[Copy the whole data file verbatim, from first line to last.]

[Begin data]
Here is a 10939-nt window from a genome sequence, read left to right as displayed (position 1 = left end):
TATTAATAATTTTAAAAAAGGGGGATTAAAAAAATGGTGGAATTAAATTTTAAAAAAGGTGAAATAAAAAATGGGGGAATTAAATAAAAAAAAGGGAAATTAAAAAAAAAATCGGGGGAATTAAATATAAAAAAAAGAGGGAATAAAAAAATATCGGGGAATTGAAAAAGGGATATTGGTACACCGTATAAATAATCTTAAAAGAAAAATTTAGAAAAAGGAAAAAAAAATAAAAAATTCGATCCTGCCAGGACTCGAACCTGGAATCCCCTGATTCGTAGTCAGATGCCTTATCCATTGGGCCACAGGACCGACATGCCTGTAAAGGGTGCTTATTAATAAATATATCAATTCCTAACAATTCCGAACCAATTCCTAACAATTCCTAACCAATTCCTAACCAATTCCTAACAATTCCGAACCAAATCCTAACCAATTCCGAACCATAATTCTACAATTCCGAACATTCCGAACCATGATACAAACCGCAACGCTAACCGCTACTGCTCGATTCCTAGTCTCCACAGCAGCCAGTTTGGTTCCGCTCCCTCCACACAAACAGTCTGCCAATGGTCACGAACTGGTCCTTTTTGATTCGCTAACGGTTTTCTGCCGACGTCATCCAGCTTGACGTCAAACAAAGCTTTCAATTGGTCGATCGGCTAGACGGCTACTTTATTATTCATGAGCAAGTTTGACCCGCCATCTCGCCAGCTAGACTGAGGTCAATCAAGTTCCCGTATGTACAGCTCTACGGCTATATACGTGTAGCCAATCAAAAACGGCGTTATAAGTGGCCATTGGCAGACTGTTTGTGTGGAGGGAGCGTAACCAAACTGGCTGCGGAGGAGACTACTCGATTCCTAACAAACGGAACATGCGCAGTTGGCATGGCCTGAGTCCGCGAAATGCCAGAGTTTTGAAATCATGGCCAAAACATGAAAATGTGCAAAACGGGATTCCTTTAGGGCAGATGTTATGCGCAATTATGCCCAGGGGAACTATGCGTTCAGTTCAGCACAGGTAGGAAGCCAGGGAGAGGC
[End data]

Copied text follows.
Here is a 10939-nt window from a genome sequence, read left to right as displayed (position 1 = left end):
TATTAATAATTTTAAAAAAGGGGGATTAAAAAAATGGTGGAATTAAATTTTAAAAAAGGTGAAATAAAAAATGGGGGAATTAAATAAAAAAAAGGGAAATTAAAAAAAAAATCGGGGGAATTAAATATAAAAAAAAGAGGGAATAAAAAAATATCGGGGAATTGAAAAAGGGATATTGGTACACCGTATAAATAATCTTAAAAGAAAAATTTAGAAAAAGGAAAAAAAAATAAAAAATTCGATCCTGCCAGGACTCGAACCTGGAATCCCCTGATTCGTAGTCAGATGCCTTATCCATTGGGCCACAGGACCGACATGCCTGTAAAGGGTGCTTATTAATAAATATATCAATTCCTAACAATTCCGAACCAATTCCTAACAATTCCTAACCAATTCCTAACCAATTCCTAACAATTCCGAACCAAATCCTAACCAATTCCGAACCATAATTCTACAATTCCGAACATTCCGAACCATGATACAAACCGCAACGCTAACCGCTACTGCTCGATTCCTAGTCTCCACAGCAGCCAGTTTGGTTCCGCTCCCTCCACACAAACAGTCTGCCAATGGTCACGAACTGGTCCTTTTTGATTCGCTAACGGTTTTCTGCCGACGTCATCCAGCTTGACGTCAAACAAAGCTTTCAATTGGTCGATCGGCTAGACGGCTACTTTATTATTCATGAGCAAGTTTGACCCGCCATCTCGCCAGCTAGACTGAGGTCAATCAAGTTCCCGTATGTACAGCTCTACGGCTATATACGTGTAGCCAATCAAAAACGGCGTTATAAGTGGCCATTGGCAGACTGTTTGTGTGGAGGGAGCGTAACCAAACTGGCTGCGGAGGAGACTACTCGATTCCTAACAAACGGAACATGCGCAGTTGGCATGGCCTGAGTCCGCGAAATGCCAGAGTTTTGAAATCATGGCCAAAACATGAAAATGTGCAAAACGGGATTCCTTTAGGGCAGATGTTATGCGCAATTATGCCCAGGGGAACTATGCGTTCAGTTCAGCACAGGTAGGAAGCCAGGGAGAGGC